After hundreds of Foo Fighters fans were denied entry to the band's Tuesday show at London's O2 Arena, Dave Grohl and company issued a statement blaming "unscrupulous secondary ticket agencies" for the widespread pre-gig confusion.
The Concrete and Gold sextet, along with promoter SJM and the O2 venue, wrote they were "frustrated and saddened that, despite their best efforts," tickets wound up on the secondary ticket market. "Unfortunately, this meant a small number of fans purchasing bogus tickets from these unscrupulous outlets did not get into the sold-out show," they wrote, per NME. "Foo Fighters, The O2 and SJM strongly advise and sincerely hope that in the future ALL fans buy tickets only from legitimate sites to ensure they are not defrauded out of their hard-earned money."
Numerous fans were reportedly turned away by the venue after failing to present a photo ID that matched the name on their booking. After customers complained, security eventually allowed entrance to ticket holders without matching ID – but many of said fans had already left the arena by that point.
"Fans that bought tickets through our official box offices had to agree that they were buying named tickets prior to purchase," SJM said in a statement. "This was not a 'last minute' decision but was clear from the outset. We did this to prevent tickets being re-sold at extortionate prices. The vast majority of fans understood and adhered to this.
"As event organizers of last night's concert, we implemented a policy from onsale to limit secondary reselling of tickets," the promoters continued. "The only official outlets were the venue box office and SEE Tickets and all purchasers were clearly informed that ID checks would be in place on entry."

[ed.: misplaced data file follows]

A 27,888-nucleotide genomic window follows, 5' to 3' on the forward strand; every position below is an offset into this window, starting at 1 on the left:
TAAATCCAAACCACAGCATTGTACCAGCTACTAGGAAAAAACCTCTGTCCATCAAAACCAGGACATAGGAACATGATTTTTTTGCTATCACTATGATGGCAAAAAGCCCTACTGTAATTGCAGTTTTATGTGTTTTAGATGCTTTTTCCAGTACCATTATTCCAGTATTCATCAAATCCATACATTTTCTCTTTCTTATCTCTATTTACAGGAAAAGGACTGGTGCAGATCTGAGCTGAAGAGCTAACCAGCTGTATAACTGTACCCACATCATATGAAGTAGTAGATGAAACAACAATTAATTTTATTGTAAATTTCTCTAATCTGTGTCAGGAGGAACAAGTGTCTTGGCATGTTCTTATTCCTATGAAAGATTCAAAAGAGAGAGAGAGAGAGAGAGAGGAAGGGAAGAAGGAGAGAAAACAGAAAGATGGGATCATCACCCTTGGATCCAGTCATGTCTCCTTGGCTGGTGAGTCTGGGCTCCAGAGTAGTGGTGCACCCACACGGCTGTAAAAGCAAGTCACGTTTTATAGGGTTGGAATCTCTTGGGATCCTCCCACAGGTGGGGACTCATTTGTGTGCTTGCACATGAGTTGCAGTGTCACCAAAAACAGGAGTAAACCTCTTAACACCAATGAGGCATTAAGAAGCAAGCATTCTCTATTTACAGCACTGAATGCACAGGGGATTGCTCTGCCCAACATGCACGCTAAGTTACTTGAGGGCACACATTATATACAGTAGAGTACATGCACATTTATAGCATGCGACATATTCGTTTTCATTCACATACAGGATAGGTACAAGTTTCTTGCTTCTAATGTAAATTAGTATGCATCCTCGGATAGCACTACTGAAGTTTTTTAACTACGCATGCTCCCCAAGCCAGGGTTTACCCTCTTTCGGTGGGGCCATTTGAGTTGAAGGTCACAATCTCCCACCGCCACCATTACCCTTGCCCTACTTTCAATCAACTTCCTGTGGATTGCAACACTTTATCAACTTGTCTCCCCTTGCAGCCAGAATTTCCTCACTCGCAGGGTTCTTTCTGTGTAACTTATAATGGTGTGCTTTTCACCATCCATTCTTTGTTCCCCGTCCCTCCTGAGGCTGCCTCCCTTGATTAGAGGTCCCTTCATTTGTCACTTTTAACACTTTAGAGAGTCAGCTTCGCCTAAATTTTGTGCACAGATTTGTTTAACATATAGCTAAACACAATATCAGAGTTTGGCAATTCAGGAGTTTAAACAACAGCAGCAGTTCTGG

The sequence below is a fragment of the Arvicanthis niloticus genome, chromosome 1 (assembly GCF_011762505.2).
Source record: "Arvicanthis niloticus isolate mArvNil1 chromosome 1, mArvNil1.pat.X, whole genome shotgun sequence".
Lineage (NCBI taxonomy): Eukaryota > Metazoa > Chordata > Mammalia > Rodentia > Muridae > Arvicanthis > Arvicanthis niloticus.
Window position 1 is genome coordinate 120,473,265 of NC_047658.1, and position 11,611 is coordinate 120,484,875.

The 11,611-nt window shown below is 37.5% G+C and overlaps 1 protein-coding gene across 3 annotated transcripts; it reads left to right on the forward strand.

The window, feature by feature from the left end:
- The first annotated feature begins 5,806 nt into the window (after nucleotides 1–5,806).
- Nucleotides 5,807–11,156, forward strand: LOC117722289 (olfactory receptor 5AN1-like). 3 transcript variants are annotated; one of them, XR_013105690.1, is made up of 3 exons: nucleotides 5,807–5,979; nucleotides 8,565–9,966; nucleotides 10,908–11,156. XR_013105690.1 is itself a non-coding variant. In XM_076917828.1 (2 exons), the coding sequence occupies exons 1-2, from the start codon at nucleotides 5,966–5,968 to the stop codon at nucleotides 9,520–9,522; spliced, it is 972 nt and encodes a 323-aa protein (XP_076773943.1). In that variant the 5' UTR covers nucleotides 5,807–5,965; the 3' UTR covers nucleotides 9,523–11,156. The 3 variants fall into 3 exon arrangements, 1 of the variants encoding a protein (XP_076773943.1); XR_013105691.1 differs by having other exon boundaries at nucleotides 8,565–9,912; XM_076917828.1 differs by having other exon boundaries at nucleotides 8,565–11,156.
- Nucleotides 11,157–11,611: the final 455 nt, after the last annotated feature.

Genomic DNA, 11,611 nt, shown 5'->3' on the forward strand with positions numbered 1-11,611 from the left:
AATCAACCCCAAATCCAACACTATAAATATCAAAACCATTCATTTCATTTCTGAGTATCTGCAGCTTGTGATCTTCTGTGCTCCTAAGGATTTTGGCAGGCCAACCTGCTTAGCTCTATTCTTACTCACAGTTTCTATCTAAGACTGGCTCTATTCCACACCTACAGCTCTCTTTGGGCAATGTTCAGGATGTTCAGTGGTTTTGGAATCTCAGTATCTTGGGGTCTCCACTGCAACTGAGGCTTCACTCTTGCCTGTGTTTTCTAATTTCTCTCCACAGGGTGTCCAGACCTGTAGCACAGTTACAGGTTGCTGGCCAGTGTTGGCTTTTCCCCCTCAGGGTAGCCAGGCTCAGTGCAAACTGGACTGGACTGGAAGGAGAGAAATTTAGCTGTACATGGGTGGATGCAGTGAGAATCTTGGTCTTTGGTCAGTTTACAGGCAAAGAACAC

The O2 added, "Some ticket holders who arrived without ID or who had bought through secondary sites were unfortunately left disappointed."
The Evening Standard spoke to several fans who were turned away by the venue – including some who paid over £200 ($270.74) per ticket. Tori Rosenbaum purchased four tickets and offered them to her brother after she couldn't attend.
"I totally understand the thing of stamping out touting, but this is punishing actual fans and is so easily avoidable by saying bring a copy of the ID or card that bought the tickets, or their confirmation, or anything," she said. "It's a shambles. It's not even the money that bothers me, it's knowing that people are having their excitement crushed."
Even some fans who purchased tickets through official resale partner Stubhub were refused entry. "At the request of the band, all tickets are being verified for tonight's show at The O2," an O2 spokesman told The Evening Standard. "All fans are required to show proof of ID. This does mean that some who have bought through secondary sites, including our partner Stubhub may not be able to see the show. Ticket buyers should contact their original point of purchase if they encounter issues."
On Wednesday, a Stubhub representative said that ticket-holders who were denied entry for the concert would be eligible for refunds, calling the ID policy "not fair to customers."